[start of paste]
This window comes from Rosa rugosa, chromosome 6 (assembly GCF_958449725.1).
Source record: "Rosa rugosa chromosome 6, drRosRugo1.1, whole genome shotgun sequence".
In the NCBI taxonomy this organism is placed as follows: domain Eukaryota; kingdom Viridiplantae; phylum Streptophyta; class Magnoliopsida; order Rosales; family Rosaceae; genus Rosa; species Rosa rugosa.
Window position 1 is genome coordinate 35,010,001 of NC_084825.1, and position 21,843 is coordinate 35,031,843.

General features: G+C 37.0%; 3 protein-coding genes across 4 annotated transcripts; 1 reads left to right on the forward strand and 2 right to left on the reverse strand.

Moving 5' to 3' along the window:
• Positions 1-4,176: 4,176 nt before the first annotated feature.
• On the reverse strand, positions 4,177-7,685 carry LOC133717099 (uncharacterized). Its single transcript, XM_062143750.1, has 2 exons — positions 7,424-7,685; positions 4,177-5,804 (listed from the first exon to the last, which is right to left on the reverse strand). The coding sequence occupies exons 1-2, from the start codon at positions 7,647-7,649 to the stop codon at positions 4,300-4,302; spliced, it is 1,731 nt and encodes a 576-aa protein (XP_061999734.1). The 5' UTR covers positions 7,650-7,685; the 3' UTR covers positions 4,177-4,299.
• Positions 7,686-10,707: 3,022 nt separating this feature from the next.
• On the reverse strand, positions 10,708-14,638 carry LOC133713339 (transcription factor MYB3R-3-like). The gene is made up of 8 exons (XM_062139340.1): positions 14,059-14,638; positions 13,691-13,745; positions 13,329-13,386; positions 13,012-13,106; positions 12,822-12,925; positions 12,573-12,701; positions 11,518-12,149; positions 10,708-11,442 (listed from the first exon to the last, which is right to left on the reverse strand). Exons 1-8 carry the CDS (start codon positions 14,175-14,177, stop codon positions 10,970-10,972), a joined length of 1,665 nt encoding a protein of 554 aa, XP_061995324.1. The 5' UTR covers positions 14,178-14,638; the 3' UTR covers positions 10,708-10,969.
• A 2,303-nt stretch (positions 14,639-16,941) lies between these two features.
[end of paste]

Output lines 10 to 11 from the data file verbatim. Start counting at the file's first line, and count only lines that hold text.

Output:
• On the reverse strand, positions 10,708-14,638 carry LOC133713339 (transcription factor MYB3R-3-like). The gene is made up of 8 exons (XM_062139340.1): positions 14,059-14,638; positions 13,691-13,745; positions 13,329-13,386; positions 13,012-13,106; positions 12,822-12,925; positions 12,573-12,701; positions 11,518-12,149; positions 10,708-11,442 (listed from the first exon to the last, which is right to left on the reverse strand). Exons 1-8 carry the CDS (start codon positions 14,175-14,177, stop codon positions 10,970-10,972), a joined length of 1,665 nt encoding a protein of 554 aa, XP_061995324.1. The 5' UTR covers positions 14,178-14,638; the 3' UTR covers positions 10,708-10,969.
• A 2,303-nt stretch (positions 14,639-16,941) lies between these two features.